Update on Project Activities
This week, we had the chance to discuss the project with both Violet and Derek. On Monday, Violet gave us an overview of the project and provided us with useful information about the East Palo Alto community. On Wednesday, we met with Derek, who discussed the project in more depth with us, gave us a rundown on the current state of the project data, and took us through some of the basics of technical tools that will be useful for us while working on the project. Katherine has begun to digitize the remaining paper surveys.
What We Observed and Learned
When Violet came in to speak with us on Monday, she gave us a high-level overview of the project and explained some of the goals of the project. Violet informed us that approximately 100 residents of East Palo Alto have been surveyed, with a goal of having approximately 300 surveys completed by the end of this month (October). The objective here is to gain a better understanding of community awareness and concern regarding climate change, and particularly flood risk.
Violet also talked to us in more detail about the community of East Palo Alto to give us an idea of the demographic and resources we’ll be working with. Hispanics account for the majority of the population in all of East Palo Alto. She mentioned that the Gardens neighborhood of East Palo Alto, a majority black community located on the bay, should be of particular focus in our project, as it is the neighborhood most vulnerable to flooding. Violet explained that East Palo Alto is undergoing rapid gentrification, and residents who can no longer afford rent are being pushed out by wealthy buyers. This is creating traffic congestion with more commuters, and leading to crowded homes for poor residents. East Palo Alto does not have as many resources as other nearby Bay Area communities, and is unable to allocate an adequate amount of resources to sustainability. This is because climate change is currently not considered a priority. There is a great need to build up the institutional capacity to allow East Palo Alto to better deal with climate change.
Derek gave us a tutorial on using Geographic Information System (GIS) tools and KoBoToolbox, as well as more detailed information about the survey itself on Wednesday. The GIS tools that Derek showed us are useful as they provide a visual in order to pick representative blocks to survey. The map contains borders dividing East Palo Alto into many blocks. The map also displays the area of East Palo Alto on the bay that is at risk for flooding. The blue flood zone on the map represents the area that would be flooded with 36 inch water rise. Climate projections tell us that such a flood has a 1 in 50 chance of occurring in a given year.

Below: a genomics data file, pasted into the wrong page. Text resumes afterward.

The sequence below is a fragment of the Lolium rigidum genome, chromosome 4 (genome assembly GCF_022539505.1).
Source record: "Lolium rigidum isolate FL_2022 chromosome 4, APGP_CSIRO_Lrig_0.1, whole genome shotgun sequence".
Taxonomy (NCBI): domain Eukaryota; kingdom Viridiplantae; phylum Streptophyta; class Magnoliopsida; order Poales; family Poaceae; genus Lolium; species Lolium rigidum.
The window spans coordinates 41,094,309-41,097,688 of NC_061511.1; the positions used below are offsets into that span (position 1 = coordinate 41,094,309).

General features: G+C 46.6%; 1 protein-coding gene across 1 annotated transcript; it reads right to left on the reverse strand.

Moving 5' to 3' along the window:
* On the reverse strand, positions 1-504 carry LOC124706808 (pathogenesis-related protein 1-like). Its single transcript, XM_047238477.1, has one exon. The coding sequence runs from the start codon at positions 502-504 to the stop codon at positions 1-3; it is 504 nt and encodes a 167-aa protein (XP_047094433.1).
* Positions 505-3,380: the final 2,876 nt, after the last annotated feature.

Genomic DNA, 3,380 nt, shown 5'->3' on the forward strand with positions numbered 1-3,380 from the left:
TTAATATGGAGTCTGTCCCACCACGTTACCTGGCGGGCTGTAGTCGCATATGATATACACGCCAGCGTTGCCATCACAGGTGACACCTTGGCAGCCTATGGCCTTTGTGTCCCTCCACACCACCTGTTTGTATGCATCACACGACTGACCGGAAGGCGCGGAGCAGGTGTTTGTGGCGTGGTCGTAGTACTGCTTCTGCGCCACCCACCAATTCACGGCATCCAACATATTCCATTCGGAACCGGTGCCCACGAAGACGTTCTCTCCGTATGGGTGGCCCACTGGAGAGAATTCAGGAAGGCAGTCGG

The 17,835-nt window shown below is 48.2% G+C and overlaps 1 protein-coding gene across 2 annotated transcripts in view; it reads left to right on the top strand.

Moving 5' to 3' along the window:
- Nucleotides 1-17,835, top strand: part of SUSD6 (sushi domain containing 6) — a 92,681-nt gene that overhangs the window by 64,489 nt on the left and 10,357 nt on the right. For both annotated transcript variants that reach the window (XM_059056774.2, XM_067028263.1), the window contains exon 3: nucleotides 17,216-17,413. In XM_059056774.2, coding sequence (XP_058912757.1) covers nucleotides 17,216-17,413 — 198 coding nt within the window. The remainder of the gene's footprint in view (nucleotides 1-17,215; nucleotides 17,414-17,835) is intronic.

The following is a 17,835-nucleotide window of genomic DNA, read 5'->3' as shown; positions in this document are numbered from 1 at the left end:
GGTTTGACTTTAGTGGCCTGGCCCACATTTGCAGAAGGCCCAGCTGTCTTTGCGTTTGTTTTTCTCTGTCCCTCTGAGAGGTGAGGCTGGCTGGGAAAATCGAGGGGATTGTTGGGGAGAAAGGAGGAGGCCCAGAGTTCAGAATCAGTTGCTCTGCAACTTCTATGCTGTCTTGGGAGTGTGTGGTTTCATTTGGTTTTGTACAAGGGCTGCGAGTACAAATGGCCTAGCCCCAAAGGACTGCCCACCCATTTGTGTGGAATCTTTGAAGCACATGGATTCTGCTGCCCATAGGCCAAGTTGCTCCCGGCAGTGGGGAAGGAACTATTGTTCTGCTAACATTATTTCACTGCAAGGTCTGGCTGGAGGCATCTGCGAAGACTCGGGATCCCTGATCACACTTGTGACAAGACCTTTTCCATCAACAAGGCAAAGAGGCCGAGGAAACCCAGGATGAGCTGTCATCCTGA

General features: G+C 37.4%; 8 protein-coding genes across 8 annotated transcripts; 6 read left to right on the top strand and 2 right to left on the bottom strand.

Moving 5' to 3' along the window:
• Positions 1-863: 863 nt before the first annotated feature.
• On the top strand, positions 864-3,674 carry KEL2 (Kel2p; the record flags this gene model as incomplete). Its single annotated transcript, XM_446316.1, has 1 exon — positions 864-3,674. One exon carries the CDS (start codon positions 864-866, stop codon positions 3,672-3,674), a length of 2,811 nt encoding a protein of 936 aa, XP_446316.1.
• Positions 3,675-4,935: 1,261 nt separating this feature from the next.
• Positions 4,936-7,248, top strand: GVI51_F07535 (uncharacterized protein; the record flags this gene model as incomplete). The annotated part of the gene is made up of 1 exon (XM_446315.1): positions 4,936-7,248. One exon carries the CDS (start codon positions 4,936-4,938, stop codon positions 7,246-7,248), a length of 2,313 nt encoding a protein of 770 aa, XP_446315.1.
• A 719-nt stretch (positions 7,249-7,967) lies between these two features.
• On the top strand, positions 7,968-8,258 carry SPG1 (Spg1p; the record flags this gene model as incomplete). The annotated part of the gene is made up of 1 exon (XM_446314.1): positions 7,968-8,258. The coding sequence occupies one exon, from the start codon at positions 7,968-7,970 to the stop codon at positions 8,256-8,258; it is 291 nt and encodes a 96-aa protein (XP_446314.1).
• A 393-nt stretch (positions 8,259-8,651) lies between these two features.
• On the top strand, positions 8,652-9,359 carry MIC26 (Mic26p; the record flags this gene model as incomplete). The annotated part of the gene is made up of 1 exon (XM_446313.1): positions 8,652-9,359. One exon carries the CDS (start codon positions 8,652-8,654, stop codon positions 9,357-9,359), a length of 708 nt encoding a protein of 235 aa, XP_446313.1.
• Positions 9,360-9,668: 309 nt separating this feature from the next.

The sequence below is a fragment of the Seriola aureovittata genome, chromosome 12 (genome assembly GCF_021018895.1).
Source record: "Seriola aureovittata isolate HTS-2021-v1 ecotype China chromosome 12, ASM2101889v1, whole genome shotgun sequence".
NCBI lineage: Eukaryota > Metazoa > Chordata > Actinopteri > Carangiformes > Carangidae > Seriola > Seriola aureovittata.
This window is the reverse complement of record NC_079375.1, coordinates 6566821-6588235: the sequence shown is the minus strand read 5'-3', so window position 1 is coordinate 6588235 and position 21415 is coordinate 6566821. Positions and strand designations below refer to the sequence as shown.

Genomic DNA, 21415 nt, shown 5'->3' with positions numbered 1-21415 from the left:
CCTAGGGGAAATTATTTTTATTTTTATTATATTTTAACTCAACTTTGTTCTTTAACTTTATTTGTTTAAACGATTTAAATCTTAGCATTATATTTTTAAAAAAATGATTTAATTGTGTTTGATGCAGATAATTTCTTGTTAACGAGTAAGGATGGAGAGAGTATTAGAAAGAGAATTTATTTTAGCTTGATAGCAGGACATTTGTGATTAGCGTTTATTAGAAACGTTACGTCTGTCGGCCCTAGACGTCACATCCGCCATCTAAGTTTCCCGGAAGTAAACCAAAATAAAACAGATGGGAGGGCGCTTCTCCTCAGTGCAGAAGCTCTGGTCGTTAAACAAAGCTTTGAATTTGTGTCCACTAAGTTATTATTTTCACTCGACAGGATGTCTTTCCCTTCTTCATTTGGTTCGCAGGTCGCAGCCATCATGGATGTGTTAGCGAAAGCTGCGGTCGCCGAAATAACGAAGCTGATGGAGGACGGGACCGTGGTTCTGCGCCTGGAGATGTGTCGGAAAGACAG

Derek showed us what questions the survey consisted of, and the methods with which the completed surveys have been administered. There are two primary ways in which the survey is administered: in paper form, and in digital form. Surveying was often performed in pairs of two, with the two surveyors alternating houses while traversing a block. Originally, the target for data collection was 1 in 5 surveys completed. Unfortunately, there has been a lower than expected response rate for various reasons (no answer, refuse to take the survey, language barrier, etc). The survey is divided into three main parts: initial questions, repeats of questions after additional information was provided, and demographics. The additional information provided comes in three different forms; the level of information provided for a given survey is randomized. The three forms of information are: text + block map, text + city map, and text only. The text + block map contains general information about climate change and a map of the participant’s block, noting whether or not the block is at flood risk. The text + city map contains the same information but with a map of East Palo Alto and the area vulnerable to flooding. The text contains only the climate change information. The purpose of this is to measure how residents would respond differently when provided with varying degrees of information. Surveyors are encouraged to provide all information to participants after the survey is completed, in the interest of awareness.
Critical Analysis/Moving Forward
The main goal of this stage of the project is to gain insight into the East Palo Alto community’s awareness and concern of climate change issues. This will provide critical info on how best to allocate resources and mobilize the community to take action in the future. At this point, it looks like our next steps will be to begin planning data analysis strategies for the digitized results as the rest of the surveys are being completed this month. A few other things we plan on doing in the near future to help with this are the following: